The Pittsburgh Steelers find that their 2017 season ended a bit prematurely, and are undergoing the exit meeting process a couple weeks sooner than they would have liked. Nevertheless, what must be done must be done, and we are now at the time of the year where we close the book on one season and look ahead to the next.
While we might not know all the details about what goes on between Head Coach Mike Tomlin and his players during these exit meetings, we do know how we would conduct those meetings if they were let up to us. So here are the Depot’s exit meetings for the Steelers’ roster following the 2016 season.
Player: Antonio Brown
Position: Wide Receiver
Experience: 8 Years
Is there really anything left to be said about Antonio Brown, a former sixth-round draft pick who has turned himself into not just a perennial representative of the first-team All-Pro team, but the greatest player at his position?
Outside of his team-oriented goal of winning as many Super Bowls as possible, the only other aspect of his legacy that appears to be at stake is simply questions of longevity, both of the duration of his peak and of the overall length of his career as a meaningful contributor. At the moment, he is undoubtedly setting a pace that will take him into the halls of Canton.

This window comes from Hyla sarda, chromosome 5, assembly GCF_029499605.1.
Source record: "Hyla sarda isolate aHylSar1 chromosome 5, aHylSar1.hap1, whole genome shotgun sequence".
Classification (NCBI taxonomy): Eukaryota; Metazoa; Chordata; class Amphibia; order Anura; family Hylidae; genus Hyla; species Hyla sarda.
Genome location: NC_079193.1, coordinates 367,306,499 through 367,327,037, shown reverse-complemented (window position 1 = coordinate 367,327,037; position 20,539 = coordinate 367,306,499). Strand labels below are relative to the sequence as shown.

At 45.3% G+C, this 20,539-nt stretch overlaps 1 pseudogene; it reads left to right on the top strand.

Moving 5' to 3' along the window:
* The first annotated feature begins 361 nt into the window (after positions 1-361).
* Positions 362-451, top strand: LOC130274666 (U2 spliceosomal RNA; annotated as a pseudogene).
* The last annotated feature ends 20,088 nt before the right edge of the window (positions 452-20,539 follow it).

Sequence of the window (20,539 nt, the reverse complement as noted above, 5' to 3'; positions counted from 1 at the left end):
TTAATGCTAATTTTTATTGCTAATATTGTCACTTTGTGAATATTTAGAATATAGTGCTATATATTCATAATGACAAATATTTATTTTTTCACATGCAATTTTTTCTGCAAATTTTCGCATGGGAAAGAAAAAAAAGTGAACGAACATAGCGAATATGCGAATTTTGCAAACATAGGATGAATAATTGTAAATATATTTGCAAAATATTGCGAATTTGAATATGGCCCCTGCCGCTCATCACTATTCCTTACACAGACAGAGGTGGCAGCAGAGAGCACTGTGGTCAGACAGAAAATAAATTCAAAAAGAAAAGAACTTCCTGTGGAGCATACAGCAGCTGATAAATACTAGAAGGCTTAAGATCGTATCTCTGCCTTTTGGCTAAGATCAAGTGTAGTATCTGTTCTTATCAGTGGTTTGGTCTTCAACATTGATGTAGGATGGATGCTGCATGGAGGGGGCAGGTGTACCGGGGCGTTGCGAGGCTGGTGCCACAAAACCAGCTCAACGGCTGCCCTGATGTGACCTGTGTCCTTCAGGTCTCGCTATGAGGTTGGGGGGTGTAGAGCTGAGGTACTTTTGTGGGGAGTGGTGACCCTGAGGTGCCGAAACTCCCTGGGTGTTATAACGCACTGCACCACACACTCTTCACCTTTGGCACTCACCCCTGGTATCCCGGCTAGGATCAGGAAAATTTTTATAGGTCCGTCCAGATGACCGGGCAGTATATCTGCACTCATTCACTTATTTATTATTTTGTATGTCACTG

The 2017 season was yet another superlative performance from Brown, who in spite of the fact that he was limited to just 13 and a half games still managed to lead the league in receiving yardage. It was the second time in his career that he has done that, and that does not include the year he had 1834 yards, which is the fourth-most in a single season in NFL history.
He did set an NFL record by becoming the first player in NFL history to record at least 100 receptions in five consecutive seasons. Next year, he can tie Brandon Marshall for the most seasons in total with 100 or more receptions with six.
It was an interesting year, though in which his production came in spurts. He had 182 yards in the season opener, then 62. Then 110 and 34, followed by 157, 155 followed by 65. It’s not entirely clear why it varied so much, but he really took off at the end.
Excluding his final game of the regular season, in which he was injured, Brown was on a tear over his final five games. He had at least 7 receptions for over 100 yards in each, totaling 48 receptions for 759 yards and eight touchdowns.
It’s hard to fathom the notion that there is still any more room for improvement from Brown, but if there is, it will have to come from Darryl Drake rather than Richard Mann, who retired. Drake just so happened to be Marshall’s position coach when he had his best season, and has also overseen Larry Fitzgerald’s late-career renaissance.